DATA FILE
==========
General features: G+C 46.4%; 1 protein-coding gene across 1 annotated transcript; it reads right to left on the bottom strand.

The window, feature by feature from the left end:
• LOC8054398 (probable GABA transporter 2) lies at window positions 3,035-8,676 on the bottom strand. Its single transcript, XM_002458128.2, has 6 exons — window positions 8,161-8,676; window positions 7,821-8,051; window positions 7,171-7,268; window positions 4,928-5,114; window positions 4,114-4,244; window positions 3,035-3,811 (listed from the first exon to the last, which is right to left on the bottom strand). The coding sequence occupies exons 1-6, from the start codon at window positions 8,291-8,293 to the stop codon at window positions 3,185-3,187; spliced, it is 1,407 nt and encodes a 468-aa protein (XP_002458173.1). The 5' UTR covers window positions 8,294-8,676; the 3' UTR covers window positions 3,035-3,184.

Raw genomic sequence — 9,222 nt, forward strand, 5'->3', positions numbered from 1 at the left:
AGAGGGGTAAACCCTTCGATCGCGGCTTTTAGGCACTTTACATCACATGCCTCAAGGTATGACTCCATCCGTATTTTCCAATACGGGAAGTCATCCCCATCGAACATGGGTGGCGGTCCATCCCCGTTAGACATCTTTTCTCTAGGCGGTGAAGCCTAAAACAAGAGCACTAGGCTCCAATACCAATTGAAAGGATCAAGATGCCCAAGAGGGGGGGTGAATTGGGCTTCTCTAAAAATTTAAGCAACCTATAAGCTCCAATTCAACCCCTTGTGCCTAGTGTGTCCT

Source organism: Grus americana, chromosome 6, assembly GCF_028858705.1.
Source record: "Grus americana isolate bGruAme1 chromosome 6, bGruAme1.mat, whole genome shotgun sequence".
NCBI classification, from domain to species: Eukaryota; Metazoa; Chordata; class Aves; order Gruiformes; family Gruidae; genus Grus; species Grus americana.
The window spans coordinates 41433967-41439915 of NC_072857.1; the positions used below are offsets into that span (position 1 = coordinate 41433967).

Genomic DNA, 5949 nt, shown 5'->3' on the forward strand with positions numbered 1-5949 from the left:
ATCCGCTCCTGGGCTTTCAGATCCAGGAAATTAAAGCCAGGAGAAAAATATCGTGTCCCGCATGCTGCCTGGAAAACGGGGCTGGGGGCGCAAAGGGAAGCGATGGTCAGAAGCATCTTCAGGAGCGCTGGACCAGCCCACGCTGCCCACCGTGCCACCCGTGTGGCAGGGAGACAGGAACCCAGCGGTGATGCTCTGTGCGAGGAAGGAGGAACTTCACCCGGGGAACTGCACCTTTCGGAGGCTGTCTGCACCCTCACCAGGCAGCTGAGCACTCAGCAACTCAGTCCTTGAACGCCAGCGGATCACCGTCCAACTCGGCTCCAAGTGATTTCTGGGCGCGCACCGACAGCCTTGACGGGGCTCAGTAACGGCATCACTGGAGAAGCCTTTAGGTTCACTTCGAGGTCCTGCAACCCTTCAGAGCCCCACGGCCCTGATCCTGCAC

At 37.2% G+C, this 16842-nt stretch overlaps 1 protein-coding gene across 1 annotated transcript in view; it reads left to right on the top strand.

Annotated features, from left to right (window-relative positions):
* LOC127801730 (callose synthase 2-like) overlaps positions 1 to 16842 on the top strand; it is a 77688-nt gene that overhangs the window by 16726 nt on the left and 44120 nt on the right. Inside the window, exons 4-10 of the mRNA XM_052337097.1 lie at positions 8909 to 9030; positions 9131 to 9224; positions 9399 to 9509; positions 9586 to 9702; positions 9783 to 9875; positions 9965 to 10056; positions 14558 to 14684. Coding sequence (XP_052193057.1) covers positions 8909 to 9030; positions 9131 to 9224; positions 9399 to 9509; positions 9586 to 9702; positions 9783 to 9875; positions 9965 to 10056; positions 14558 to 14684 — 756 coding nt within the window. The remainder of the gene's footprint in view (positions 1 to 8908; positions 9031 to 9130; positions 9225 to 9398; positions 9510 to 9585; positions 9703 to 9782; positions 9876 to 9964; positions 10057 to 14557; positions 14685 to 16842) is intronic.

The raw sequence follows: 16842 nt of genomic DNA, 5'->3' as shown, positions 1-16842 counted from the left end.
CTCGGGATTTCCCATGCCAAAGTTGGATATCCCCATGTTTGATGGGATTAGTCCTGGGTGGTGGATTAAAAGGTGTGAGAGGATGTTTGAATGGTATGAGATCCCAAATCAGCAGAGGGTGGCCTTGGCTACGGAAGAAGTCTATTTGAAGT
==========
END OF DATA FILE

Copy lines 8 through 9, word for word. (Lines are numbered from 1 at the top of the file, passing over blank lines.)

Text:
NCBI classification, from domain to species: Eukaryota; Metazoa; Chordata; class Aves; order Gruiformes; family Gruidae; genus Grus; species Grus americana.
The window spans coordinates 41433967-41439915 of NC_072857.1; the positions used below are offsets into that span (position 1 = coordinate 41433967).